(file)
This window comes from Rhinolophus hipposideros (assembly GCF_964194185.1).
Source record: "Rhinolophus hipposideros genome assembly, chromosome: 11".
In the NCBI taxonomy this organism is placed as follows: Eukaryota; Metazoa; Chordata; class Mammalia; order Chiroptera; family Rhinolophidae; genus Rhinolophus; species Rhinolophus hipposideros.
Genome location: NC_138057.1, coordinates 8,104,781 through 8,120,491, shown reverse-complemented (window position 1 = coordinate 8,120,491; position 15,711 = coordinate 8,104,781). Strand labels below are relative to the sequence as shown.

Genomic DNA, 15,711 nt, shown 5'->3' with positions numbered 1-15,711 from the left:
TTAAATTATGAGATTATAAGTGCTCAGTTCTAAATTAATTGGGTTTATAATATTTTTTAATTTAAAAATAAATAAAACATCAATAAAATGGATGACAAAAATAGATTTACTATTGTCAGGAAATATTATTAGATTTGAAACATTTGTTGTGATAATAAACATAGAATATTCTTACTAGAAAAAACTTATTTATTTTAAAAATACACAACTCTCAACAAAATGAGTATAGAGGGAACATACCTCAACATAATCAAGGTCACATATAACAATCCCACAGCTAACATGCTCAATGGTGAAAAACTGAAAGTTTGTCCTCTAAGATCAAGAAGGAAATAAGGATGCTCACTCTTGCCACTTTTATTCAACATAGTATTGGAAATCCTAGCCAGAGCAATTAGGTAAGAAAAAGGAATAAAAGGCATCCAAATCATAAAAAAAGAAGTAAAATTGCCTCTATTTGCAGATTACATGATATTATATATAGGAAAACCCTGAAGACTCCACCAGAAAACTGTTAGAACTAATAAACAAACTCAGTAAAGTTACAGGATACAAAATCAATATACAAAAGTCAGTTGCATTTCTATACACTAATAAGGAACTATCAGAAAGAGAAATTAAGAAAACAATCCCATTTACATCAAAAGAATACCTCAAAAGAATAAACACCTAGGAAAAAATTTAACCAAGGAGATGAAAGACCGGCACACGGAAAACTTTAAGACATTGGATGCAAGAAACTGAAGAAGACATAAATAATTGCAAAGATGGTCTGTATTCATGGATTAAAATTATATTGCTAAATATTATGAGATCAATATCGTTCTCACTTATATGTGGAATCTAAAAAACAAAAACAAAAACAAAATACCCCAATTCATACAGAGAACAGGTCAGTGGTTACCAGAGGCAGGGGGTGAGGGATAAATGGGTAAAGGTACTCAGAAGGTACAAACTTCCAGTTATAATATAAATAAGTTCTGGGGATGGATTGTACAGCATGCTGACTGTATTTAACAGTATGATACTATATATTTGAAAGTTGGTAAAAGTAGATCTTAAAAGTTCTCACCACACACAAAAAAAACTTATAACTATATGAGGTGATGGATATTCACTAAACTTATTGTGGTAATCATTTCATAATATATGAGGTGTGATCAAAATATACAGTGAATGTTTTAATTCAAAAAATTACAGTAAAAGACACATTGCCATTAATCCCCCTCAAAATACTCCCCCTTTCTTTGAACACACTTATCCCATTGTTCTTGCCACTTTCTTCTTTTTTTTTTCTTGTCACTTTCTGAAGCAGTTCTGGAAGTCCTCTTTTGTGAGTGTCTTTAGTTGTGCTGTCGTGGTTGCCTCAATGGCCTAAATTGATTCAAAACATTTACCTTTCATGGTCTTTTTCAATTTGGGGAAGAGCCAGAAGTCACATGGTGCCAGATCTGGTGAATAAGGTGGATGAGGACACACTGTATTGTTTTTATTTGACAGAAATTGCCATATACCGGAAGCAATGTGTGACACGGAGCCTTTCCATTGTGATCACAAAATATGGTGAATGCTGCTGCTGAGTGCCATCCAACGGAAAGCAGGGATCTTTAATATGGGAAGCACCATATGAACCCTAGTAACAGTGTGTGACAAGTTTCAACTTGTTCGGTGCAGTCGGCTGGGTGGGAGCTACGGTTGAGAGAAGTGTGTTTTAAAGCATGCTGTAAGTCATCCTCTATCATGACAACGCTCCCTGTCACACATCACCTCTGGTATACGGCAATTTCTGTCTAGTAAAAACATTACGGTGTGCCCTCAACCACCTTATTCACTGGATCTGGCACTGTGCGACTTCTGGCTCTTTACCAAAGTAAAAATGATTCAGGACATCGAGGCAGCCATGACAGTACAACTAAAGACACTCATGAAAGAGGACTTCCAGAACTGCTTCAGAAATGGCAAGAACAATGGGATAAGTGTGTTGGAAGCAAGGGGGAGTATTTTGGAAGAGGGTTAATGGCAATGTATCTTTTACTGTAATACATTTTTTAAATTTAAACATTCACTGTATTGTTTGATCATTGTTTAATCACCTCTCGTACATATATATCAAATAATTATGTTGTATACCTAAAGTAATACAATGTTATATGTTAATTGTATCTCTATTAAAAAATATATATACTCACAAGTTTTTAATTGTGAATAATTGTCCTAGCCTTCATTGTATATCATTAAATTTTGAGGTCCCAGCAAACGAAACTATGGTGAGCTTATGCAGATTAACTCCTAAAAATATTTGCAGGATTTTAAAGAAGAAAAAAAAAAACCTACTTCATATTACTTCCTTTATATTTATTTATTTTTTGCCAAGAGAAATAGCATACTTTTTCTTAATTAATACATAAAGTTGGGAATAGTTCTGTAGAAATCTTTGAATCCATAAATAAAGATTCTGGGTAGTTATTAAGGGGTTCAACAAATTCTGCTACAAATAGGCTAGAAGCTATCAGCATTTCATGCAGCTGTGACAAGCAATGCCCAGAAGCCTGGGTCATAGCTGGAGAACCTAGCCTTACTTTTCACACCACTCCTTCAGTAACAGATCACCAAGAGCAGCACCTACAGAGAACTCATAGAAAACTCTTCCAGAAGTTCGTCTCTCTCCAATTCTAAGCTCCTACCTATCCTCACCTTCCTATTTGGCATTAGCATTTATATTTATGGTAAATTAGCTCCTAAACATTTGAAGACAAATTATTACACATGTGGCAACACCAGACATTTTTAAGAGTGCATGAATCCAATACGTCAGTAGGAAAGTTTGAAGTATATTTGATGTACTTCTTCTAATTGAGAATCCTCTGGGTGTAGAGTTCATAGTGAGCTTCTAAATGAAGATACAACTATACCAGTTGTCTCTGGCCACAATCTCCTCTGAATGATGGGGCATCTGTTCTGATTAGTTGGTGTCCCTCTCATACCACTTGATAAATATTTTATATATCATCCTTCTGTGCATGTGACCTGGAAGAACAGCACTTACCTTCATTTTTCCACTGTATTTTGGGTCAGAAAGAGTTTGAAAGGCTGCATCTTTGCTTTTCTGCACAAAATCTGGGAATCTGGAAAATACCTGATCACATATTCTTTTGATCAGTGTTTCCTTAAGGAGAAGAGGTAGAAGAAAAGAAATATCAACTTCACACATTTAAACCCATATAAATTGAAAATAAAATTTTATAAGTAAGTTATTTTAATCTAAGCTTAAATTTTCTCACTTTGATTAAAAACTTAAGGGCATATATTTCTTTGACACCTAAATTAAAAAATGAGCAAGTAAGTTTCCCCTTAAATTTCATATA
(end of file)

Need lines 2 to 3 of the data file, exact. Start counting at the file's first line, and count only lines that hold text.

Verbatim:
Source record: "Rhinolophus hipposideros genome assembly, chromosome: 11".
In the NCBI taxonomy this organism is placed as follows: Eukaryota; Metazoa; Chordata; class Mammalia; order Chiroptera; family Rhinolophidae; genus Rhinolophus; species Rhinolophus hipposideros.